It wasn't that long ago that roses were just a pain to grow.  I've overseen two public rose gardens and have been a AARS rose judge so I know all too well how difficult roses can be. 


Not so long ago, roses were not gown on their own roots. They were grafted or budded and you had to worry about the hardiness of the graft union or about root suckers. They had to be winter protected with mounds of dirt or mulch. You had to carefully prune them into the spring. And once they started growing i the spring you had to spray them once a week, and after every rain, or else they would become infected with black-spot and their leaves would fall off. Oh the joy!


But roses have come a long way in the last 15-20 years. The best roses are now grown on their own roots. This new breed of roses does no longer needs to be sprayed with fungicides. Breeding for disease resistance has become the new standard.


The flowers of these new roses may not resemble the archetypal Mr. Lincoln, but the plant overall is much improved in terms of habit and branching. These roses are much better plants providing season long color with very little effort. Here are a few roses that represent the very best breeding I've come across.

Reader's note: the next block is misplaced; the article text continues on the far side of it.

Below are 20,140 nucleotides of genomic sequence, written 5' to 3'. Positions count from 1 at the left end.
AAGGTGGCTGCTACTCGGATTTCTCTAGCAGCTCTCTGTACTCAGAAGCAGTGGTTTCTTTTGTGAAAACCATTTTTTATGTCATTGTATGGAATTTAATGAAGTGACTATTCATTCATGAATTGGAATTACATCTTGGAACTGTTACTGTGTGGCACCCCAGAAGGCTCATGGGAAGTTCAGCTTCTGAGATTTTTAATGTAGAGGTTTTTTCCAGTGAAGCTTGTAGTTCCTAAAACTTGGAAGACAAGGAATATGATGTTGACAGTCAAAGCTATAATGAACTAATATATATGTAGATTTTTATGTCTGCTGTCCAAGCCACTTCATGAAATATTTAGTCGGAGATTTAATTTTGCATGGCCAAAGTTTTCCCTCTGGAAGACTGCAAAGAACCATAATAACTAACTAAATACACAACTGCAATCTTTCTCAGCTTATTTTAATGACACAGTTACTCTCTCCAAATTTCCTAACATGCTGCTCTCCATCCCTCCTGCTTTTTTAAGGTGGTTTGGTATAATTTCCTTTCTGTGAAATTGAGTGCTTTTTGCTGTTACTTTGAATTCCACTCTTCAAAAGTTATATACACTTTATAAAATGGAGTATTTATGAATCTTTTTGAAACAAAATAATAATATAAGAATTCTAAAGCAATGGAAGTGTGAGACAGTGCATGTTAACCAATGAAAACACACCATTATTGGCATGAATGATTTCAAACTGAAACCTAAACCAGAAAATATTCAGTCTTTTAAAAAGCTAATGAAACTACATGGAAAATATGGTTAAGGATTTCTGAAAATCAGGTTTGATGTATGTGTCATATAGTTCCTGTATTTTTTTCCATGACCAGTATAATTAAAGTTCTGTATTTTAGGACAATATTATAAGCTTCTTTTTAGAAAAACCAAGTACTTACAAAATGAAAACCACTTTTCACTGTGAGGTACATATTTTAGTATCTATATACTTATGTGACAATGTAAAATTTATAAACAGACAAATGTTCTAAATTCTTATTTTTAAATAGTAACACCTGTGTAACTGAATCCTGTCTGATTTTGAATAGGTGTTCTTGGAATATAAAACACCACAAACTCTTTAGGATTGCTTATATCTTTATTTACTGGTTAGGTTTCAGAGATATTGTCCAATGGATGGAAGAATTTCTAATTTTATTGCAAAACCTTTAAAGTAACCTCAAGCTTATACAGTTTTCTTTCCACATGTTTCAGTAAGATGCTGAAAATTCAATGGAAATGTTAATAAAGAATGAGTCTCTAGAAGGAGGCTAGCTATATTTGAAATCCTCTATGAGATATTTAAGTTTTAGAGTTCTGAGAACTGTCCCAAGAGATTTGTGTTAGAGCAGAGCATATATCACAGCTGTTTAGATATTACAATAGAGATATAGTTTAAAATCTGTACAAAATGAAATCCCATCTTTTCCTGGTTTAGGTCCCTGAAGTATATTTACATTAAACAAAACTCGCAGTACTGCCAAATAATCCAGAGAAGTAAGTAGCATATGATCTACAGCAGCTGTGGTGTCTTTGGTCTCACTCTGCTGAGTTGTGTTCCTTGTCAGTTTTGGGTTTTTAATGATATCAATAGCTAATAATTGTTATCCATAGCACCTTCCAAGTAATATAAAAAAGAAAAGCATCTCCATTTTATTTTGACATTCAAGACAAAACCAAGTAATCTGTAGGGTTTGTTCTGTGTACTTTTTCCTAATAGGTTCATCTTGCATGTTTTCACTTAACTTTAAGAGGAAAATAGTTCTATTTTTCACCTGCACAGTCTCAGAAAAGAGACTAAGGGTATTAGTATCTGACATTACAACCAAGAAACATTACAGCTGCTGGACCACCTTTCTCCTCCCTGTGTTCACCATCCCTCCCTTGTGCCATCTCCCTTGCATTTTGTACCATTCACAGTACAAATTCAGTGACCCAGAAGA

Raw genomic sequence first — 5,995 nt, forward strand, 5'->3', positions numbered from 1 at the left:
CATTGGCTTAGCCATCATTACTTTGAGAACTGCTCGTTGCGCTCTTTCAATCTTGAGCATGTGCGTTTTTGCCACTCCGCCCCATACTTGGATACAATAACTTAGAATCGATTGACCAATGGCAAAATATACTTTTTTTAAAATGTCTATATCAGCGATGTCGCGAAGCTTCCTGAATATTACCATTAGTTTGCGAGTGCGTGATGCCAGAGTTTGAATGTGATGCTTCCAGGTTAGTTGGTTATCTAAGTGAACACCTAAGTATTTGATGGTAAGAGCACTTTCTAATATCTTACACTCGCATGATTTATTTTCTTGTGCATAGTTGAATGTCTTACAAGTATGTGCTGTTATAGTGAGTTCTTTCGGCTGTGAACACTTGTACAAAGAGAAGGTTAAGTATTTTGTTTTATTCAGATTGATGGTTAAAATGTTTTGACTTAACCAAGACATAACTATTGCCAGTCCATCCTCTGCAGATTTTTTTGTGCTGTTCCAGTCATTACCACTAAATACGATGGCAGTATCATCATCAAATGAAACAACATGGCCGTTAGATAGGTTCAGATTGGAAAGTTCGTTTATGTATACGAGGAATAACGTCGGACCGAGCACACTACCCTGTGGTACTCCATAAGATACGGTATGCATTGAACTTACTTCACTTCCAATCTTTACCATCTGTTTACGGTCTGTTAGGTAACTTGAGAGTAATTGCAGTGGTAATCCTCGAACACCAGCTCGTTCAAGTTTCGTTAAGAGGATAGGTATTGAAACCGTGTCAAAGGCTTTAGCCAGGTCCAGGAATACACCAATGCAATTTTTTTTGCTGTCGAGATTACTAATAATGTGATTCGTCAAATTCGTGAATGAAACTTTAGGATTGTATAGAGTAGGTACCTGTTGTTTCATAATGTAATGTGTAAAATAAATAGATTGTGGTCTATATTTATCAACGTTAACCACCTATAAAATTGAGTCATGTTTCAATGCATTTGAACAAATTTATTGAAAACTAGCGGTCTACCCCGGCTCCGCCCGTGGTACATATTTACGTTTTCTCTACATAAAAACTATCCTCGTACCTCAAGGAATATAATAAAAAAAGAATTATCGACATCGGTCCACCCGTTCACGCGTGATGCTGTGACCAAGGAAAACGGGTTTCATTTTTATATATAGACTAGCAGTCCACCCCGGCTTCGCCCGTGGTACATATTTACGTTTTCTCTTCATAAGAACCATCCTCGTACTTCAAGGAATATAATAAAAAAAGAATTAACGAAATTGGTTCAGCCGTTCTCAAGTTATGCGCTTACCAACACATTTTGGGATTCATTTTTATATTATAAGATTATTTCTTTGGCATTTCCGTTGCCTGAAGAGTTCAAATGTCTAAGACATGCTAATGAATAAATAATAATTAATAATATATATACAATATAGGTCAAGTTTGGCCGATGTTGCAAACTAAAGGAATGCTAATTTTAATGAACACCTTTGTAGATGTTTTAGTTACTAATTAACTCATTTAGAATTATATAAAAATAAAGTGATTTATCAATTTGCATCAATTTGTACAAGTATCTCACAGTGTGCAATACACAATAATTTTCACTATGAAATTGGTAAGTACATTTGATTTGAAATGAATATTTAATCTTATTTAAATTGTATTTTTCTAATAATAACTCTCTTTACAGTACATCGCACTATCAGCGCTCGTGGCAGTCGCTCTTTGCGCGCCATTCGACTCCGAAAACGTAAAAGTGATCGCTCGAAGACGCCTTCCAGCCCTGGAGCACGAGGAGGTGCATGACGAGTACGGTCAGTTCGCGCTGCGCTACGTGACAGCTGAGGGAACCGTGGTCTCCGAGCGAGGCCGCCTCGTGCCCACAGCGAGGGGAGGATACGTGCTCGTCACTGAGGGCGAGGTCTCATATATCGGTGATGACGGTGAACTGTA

Knockout was the beginning of the new rose revolution

Home Run Red is the most free flowering rose I know.

Home Run Red thrives in harsh growing conditions
\
Home Run Pink is perpetual flowering and
disease resistant just like Hone Run Red. 

Oso Easy Cherry Pie can be stunning when planted in mass

Oso Easy Fragrant Spreader - is a great landscaping, ground cover rose.
It is the most fragrant rose I know. Plant it near a walk or entrance to
take full advantage of its spicy sweet fragrance. 

Oso Easy Honey Bun has superior disease resistance and loads of blooms

Oso Easy Mango Salsa is new rose with hot orange and pink flowers

Oso Easy Strawberry Crush and Oso Easy Peachy Cream

Oso Easy Paprika is a favorite for many people.